Friends, I have gathered us here today in lament. For what are we lamenting, you might ask. This is an understandable question, but not one I can bear to have any respect for. If you are an off campus citizen of Burlington with your wits about you, then you know the thing to which I am referring, the thing for which we will shed ample tears in the coming months: The end of Porch Season. Our porches do much for us, and so as we spend our last days with them, swaddled in flannel, blankets, and flannel blankets, I would like to honor them with an ode.
O, porches to which we are so indebted, thank you. In the midst of the wretched summer heat you offered us an escape. When sitting naked in bed with several strategically placed fans would no longer do, when the hordes at North Beach were too vast and ravenous to bear, it was on your wicker furniture that we sought refuge. During the hottest hours you shielded the sun from our ill-prepared, quarantine-softened skin. What better place to enjoy a frosty beer or seltzer, to hold the icy can to the skin of one’s forehead, letting its juices mingle with yours, and for a singular second feel relief. When the sun fell you welcomed us still, provided us with the citronella necessary to ward off blood sucking beasts and the candlelight by which we played uncountable games of gin rummy.
When the mountain of dishes had piled too high to traverse, I ran to you to forget. When my roommates bombarded the indoors with the scent of noxious excrement, you offered access to the rich, mountain air. When the subletter begged me to play Fortnite duos with him for the umpteenth time, I found solace within your electronicless boundaries. It was from your floors that I was introduced to the characters I have so grown to love. Running Man, who either teleports back to the block’s beginning as soon as he is removed from our eyes or has found the smallest loop in all of Burlington, who is often shirtless, is a reminder in his repetition, in his inevitability, to not only chase my goals, but to chase them around an extremely small track. The Parallel Parkers, who aspire to such small spots and rarely succeed, who often bump the obstacles around them, who look so nervous as they wave waiting cars past them in embarrassment, teach that even when a task is thought impossible, a half-hearted attempt for the enjoyment of onlooking college kids is worth it. The Dog Walkers, who serve as a monument to the cuteness of four legged furries even as the world seems to draw to an end around them.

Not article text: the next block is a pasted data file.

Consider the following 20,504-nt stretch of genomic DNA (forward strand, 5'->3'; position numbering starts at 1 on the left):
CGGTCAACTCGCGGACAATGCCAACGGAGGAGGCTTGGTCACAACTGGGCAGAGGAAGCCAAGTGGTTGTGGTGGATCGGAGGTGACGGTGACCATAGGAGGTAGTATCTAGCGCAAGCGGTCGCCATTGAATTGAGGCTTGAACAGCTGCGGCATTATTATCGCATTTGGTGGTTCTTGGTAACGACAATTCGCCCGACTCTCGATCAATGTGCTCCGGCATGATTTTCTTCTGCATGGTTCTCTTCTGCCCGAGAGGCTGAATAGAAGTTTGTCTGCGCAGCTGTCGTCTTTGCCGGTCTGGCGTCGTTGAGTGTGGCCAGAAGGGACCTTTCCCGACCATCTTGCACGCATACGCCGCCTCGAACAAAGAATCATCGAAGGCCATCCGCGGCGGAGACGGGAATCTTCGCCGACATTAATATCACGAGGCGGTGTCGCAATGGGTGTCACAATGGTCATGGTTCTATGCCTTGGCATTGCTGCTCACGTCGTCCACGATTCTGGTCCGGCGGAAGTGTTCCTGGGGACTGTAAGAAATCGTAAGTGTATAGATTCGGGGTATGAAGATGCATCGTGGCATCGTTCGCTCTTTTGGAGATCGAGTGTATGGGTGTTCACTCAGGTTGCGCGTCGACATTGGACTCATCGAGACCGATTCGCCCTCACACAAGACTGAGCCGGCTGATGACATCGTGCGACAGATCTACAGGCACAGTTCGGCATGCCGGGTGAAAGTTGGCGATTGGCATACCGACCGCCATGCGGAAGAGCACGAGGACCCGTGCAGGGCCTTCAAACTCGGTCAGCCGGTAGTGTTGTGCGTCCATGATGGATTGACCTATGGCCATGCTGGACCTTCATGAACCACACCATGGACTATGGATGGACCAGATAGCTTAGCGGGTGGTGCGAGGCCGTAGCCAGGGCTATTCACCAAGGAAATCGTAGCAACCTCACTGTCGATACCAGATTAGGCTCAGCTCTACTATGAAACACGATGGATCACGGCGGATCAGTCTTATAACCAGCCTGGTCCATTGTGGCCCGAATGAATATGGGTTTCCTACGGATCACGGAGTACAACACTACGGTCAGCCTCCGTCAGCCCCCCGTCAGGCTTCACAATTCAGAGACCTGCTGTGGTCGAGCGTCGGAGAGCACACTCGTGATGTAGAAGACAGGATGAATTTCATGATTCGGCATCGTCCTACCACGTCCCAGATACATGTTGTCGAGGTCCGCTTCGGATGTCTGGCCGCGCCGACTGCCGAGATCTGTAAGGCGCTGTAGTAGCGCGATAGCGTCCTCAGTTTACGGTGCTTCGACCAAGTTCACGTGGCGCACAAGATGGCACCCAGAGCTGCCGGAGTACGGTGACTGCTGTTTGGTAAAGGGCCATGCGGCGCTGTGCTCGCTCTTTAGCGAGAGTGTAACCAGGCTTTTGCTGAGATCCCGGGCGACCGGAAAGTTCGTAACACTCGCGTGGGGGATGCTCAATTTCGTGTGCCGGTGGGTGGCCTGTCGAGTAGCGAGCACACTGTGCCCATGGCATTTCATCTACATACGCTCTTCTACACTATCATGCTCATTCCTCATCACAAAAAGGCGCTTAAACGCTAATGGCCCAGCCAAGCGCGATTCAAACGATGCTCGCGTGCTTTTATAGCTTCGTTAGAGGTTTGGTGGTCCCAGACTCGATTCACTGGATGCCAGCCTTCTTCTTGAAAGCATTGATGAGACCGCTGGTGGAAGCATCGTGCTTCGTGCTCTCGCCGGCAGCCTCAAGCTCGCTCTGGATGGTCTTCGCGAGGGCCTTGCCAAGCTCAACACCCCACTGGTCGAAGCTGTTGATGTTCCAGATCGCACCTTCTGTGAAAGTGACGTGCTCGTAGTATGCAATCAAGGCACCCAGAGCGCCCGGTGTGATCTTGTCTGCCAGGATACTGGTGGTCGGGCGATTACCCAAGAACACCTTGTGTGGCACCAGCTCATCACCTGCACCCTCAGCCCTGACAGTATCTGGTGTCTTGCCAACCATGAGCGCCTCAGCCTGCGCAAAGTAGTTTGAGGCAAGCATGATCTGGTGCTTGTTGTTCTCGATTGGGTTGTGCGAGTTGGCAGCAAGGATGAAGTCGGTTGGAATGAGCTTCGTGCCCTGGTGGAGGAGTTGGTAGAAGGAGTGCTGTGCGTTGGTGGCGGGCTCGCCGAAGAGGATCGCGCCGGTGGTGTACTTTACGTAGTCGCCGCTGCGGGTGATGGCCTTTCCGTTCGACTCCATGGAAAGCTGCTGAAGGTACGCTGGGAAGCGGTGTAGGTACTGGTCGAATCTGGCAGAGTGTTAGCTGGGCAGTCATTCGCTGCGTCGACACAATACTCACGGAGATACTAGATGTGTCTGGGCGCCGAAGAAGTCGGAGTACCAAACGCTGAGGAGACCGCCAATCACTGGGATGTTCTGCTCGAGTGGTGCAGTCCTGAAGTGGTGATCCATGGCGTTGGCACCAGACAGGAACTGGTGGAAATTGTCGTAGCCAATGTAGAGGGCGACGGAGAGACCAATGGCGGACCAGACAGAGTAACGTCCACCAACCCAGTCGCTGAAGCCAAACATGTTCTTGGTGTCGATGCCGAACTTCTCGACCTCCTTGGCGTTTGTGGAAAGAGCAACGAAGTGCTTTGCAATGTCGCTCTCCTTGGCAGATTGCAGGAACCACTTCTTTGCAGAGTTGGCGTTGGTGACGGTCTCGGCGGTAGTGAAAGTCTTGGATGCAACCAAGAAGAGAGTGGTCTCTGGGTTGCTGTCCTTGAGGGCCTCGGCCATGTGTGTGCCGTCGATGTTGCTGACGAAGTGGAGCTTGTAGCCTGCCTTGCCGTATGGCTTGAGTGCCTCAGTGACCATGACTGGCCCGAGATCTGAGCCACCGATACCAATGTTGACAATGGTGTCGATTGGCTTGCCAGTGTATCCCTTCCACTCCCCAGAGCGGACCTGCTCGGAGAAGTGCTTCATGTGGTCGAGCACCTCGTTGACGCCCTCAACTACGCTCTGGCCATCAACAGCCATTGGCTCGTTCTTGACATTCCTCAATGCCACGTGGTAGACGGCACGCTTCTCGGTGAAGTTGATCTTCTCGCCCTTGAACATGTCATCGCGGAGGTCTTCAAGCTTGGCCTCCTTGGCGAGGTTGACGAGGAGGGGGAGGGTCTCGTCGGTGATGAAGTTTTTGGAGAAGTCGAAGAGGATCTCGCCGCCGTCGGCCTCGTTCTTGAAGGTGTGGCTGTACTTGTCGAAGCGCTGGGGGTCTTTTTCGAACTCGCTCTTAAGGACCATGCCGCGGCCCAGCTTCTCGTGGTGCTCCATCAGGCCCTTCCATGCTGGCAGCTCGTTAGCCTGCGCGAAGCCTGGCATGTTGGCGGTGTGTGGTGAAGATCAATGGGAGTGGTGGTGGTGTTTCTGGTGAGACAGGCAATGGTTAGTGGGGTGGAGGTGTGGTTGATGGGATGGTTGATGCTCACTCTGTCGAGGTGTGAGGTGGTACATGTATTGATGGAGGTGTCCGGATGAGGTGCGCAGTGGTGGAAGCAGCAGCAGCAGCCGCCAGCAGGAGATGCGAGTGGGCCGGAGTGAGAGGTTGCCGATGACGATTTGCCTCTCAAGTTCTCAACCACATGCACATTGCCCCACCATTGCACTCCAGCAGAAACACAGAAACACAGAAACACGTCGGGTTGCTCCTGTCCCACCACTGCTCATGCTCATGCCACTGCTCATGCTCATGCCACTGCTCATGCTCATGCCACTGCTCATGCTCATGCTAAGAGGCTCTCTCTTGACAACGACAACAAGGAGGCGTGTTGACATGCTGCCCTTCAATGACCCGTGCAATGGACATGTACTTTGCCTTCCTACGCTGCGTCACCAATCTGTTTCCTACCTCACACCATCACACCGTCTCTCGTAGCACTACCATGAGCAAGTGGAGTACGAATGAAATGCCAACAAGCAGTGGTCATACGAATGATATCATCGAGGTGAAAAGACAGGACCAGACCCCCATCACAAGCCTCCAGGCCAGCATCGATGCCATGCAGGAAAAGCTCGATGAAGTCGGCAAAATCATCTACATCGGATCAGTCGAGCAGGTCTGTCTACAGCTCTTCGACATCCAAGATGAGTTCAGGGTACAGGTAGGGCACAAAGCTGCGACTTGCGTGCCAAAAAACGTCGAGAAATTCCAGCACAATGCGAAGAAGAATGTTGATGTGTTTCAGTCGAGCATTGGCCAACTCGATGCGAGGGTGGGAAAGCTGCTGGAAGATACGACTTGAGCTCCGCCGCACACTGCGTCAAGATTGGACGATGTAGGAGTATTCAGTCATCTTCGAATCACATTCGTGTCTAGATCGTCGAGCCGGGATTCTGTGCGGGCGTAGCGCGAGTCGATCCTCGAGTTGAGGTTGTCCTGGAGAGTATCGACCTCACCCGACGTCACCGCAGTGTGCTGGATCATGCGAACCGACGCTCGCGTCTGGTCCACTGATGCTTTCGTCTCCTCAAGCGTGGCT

This season is coming to an end, and soon we will be nestled inside next to our heaters in the 4pm darkness. In these times we will reject our porches’ welcoming steps, tell them that things have changed, that we can’t be with them any more, and yet they will not judge us. For just as this season ends, so too will the next, and in what seems to be a flash, there they will be for us once more, the beautiful, the bountiful, the majestic porches of Burlington.